Sinckler tells promoters he will no longer tolerate their abuse of the VAT
Minister of Finance Chris Sinckler says the Value Added Tax (VAT) system has been subjected to “major abuses” by both unscrupulous promoters and some corporate sponsors over the years and he has issued a stern warning that Government will no longer be affording them any free pass.
Responding to concerns raised this week by some promoters over the Barbados Revenue Authority’s (BRA) enforcement of the 17.5 per cent VAT on complimentary tickets, Sinckler pointed out that the policy was by no means new.
However, he said promoters, who were initially granted an ease by the VAT office, which had not been strictly enforcing the rule as a sort of “developmental tool”, had turned around and abused the system to the point where tax avoidance had become “quite widespread” and Government was no longer willing to tolerate it.
In fact, Sinckler has sought to caution promoters that there was no such thing as a free ticket, especially when it comes to the payment of VAT.
“The Value Added Tax does not discriminate between what is a free ticket and what is a complimentary ticket,” he warned, while reminding promoters that “each ticket attracts VAT”.
He said while BRA was not intent on disrupting the promotion and development of the cultural industries, some level of discipline had to be brought to the system, while noting that in some instances promoters had declared as much as half of their tickets as complimentaries, as a means of escaping payment of their fair share of taxes.
“Now we know that cannot be the case because you are not putting on a show to make a loss, unless it is a free concert or something like that,” the Minister of Finance pointed out.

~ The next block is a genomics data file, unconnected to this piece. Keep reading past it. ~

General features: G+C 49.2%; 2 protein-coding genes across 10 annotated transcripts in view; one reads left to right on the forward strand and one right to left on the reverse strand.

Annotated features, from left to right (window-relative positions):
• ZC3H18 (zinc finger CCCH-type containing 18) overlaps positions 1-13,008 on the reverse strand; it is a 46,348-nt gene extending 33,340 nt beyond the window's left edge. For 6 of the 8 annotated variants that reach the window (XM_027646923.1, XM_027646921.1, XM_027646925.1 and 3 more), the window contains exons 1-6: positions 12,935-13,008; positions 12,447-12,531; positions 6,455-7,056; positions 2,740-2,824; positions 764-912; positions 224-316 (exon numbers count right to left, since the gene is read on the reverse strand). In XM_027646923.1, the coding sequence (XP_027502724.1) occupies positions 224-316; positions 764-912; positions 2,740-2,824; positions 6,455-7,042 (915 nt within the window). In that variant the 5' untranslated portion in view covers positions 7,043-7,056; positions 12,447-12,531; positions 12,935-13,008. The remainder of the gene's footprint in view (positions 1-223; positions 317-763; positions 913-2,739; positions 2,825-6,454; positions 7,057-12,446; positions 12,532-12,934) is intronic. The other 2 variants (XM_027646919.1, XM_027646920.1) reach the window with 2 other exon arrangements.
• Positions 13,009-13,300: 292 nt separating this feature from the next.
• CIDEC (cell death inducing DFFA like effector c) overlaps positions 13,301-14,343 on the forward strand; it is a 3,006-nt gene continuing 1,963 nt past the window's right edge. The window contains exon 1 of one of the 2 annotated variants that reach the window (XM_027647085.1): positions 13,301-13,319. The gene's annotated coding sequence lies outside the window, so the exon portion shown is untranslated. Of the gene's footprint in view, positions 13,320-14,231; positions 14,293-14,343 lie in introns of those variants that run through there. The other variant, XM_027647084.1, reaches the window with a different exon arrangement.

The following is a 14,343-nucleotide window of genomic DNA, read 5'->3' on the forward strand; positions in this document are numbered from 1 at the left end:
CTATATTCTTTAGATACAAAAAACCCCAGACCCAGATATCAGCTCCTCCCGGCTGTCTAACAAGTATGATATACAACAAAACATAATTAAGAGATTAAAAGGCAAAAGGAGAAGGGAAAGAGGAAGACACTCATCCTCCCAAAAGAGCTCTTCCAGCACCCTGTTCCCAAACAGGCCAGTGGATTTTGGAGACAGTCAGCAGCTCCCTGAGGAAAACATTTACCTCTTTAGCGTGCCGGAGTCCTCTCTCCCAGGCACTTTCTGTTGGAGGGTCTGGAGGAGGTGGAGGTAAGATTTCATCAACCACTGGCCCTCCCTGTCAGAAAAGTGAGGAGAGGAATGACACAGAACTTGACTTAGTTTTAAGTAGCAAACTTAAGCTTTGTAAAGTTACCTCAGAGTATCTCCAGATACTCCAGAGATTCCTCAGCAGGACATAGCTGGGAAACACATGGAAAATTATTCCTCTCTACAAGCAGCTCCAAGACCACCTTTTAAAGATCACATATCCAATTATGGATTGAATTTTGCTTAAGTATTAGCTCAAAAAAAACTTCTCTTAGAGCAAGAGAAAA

“You are not going to invest that type of money and then come and tell me that you printed 3,000 tickets and 1,500 or 1,700 are complimentaries that you are giving away,” he stressed.
In further detailing the problems of abuse, Sinckler said some promoters were also in the habit of declaring tickets as complimentaries and then turning around and selling them.
The Minister of Finance further explained that some corporate sponsors had also been taking advantage of the system by claiming for amounts they received in the form of complimentary tickets on their income tax returns, even though they were aware that the tickets had not been subjected to VAT.
“It may be a situation where a fellow says, ‘I’m going to give you 100,000 dollars [and] I want 50 or 100 tickets complimentary to give to staff and associates or what the case may be.
“Now some of those companies, through their corporate tax returns, claim, as part of their marketing budget, some of those sponsorships,” Sinckler explained to Barbados TODAY.
“So they get to claim back, they get the free ticket, they get the advertising, the promoter gets the money and the Government gets nothing,” he added.
However, now that BRA has been established “with a remit to ensure that it plugs all of these holes and does more collection of Government revenue”, Sinckler said “they have been focusing on these things”.
He noted that since July notifications had been sent out by the revenue authority to the promoters reminding them of the need to meet their VAT obligations and he warned that the policy would not be rolled back.
The Minister of Finance also responded to concerns raised by some promoters that the National Cultural Foundation had been exempted from paying the 17.5 per cent VAT on complimentaries.
However, he said he was not aware that was the case.
He suggested that it may instead be a situation of “an in and out” where central government was giving as subsidy or a transfer in exchange for complimentary tickets from the NCF.